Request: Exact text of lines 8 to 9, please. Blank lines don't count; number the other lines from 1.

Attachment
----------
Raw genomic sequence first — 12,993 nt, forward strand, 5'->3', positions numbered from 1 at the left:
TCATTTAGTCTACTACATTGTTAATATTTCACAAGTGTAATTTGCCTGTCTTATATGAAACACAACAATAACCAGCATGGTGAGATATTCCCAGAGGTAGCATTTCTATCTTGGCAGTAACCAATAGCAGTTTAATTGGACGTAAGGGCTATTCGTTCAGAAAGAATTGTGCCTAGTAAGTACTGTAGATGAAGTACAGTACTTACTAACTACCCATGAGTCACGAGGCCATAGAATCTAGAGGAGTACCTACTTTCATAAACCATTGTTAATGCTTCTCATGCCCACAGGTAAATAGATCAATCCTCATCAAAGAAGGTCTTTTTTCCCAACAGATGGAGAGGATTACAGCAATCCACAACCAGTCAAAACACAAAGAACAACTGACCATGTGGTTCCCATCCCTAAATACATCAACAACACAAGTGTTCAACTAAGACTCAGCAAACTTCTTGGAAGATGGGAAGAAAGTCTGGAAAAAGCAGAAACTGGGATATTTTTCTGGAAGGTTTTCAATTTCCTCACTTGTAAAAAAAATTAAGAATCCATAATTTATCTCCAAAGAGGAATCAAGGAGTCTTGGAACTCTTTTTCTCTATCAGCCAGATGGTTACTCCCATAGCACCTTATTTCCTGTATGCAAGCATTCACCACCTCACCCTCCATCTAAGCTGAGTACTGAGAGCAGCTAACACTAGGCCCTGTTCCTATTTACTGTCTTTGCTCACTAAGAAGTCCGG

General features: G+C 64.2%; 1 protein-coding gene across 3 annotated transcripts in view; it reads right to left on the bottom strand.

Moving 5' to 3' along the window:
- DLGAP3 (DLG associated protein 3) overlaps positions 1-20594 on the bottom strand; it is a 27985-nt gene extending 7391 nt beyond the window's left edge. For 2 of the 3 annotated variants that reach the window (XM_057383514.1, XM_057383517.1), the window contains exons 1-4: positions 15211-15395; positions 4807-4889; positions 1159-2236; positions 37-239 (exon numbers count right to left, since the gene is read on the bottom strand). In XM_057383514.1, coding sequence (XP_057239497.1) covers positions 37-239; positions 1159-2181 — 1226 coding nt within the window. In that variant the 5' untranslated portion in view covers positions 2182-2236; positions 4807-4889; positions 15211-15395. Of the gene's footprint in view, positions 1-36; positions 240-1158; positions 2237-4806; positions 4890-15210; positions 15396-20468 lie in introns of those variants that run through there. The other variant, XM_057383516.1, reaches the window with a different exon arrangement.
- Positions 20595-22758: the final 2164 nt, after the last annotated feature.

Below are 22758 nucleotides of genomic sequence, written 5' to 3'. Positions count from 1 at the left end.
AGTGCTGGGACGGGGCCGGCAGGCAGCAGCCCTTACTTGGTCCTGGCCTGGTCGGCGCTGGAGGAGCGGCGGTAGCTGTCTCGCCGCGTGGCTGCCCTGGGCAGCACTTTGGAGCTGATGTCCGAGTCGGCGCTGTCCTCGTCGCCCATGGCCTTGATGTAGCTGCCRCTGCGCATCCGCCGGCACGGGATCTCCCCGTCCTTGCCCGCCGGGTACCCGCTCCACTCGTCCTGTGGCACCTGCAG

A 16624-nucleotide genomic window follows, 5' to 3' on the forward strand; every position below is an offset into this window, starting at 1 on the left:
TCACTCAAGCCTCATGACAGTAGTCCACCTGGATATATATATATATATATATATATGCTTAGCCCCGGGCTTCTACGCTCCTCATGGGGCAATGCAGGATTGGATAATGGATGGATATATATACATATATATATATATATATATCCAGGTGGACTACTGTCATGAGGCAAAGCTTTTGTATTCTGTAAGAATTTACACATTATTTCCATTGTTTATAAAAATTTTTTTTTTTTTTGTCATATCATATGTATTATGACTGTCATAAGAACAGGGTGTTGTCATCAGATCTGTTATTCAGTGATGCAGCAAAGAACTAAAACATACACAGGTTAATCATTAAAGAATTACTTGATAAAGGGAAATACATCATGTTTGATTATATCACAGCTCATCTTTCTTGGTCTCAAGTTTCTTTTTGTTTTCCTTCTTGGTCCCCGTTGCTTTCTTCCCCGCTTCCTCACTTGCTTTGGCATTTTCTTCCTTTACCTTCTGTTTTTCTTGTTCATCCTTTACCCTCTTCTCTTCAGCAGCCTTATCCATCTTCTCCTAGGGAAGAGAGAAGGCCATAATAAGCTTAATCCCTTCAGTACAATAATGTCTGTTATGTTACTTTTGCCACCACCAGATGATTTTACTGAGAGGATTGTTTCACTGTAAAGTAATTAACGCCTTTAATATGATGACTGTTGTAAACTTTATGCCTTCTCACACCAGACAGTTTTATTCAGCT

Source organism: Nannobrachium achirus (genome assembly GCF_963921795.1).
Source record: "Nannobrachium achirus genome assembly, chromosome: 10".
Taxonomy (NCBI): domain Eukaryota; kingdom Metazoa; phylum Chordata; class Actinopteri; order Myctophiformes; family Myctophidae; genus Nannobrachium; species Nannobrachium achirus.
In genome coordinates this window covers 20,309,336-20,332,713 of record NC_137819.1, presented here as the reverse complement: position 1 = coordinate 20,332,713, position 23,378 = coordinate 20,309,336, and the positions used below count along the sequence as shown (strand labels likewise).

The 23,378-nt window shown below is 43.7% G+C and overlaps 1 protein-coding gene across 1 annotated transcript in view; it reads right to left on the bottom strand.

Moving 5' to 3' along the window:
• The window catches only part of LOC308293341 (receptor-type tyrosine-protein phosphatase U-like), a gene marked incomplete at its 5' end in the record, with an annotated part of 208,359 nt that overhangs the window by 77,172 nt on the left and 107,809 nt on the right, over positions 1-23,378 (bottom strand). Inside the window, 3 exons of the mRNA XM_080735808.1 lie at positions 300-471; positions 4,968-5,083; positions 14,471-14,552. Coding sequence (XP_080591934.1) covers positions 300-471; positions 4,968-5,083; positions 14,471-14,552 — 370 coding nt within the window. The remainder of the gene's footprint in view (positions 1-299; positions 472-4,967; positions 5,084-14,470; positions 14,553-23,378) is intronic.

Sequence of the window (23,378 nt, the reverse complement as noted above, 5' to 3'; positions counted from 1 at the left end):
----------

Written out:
AGTGCTGGGACGGGGCCGGCAGGCAGCAGCCCTTACTTGGTCCTGGCCTGGTCGGCGCTGGAGGAGCGGCGGTAGCTGTCTCGCCGCGTGGCTGCCCTGGGCAGCACTTTGGAGCTGATGTCCGAGTCGGCGCTGTCCTCGTCGCCCATGGCCTTGATGTAGCTGCCRCTGCGCATCCGCCGGCACGGGATCTCCCCGTCCTTGCCCGCCGGGTACCCGCTCCACTCGTCCTGTGGCACCTGCAG

A 16624-nucleotide genomic window follows, 5' to 3' on the forward strand; every position below is an offset into this window, starting at 1 on the left: